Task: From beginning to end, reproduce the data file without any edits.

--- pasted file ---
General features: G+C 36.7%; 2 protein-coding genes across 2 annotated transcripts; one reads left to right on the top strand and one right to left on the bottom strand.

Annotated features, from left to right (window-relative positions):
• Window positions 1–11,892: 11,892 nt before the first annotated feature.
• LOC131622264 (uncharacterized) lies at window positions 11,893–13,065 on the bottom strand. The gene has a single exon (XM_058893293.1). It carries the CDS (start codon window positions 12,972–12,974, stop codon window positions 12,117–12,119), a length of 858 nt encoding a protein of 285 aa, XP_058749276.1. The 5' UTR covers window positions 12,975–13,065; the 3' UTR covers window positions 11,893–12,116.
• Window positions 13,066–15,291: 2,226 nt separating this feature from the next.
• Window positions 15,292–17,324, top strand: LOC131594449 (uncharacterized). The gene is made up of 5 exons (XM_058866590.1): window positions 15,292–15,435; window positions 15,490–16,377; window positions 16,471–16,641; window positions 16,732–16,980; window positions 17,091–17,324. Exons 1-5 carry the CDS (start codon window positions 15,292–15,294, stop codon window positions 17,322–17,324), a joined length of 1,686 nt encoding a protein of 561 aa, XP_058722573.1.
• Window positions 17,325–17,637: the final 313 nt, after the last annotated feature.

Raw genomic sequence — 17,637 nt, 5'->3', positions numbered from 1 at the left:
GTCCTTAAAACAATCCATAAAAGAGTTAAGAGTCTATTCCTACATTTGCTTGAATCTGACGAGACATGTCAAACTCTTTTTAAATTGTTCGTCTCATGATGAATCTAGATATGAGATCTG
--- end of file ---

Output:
General features: G+C 36.7%; 2 protein-coding genes across 2 annotated transcripts; one reads left to right on the top strand and one right to left on the bottom strand.

Annotated features, from left to right (window-relative positions):
• Window positions 1–11,892: 11,892 nt before the first annotated feature.
• LOC131622264 (uncharacterized) lies at window positions 11,893–13,065 on the bottom strand. The gene has a single exon (XM_058893293.1). It carries the CDS (start codon window positions 12,972–12,974, stop codon window positions 12,117–12,119), a length of 858 nt encoding a protein of 285 aa, XP_058749276.1. The 5' UTR covers window positions 12,975–13,065; the 3' UTR covers window positions 11,893–12,116.
• Window positions 13,066–15,291: 2,226 nt separating this feature from the next.
• Window positions 15,292–17,324, top strand: LOC131594449 (uncharacterized). The gene is made up of 5 exons (XM_058866590.1): window positions 15,292–15,435; window positions 15,490–16,377; window positions 16,471–16,641; window positions 16,732–16,980; window positions 17,091–17,324. Exons 1-5 carry the CDS (start codon window positions 15,292–15,294, stop codon window positions 17,322–17,324), a joined length of 1,686 nt encoding a protein of 561 aa, XP_058722573.1.
• Window positions 17,325–17,637: the final 313 nt, after the last annotated feature.

Raw genomic sequence — 17,637 nt, 5'->3', positions numbered from 1 at the left:
GTCCTTAAAACAATCCATAAAAGAGTTAAGAGTCTATTCCTACATTTGCTTGAATCTGACGAGACATGTCAAACTCTTTTTAAATTGTTCGTCTCATGATGAATCTAGATATGAGATCTG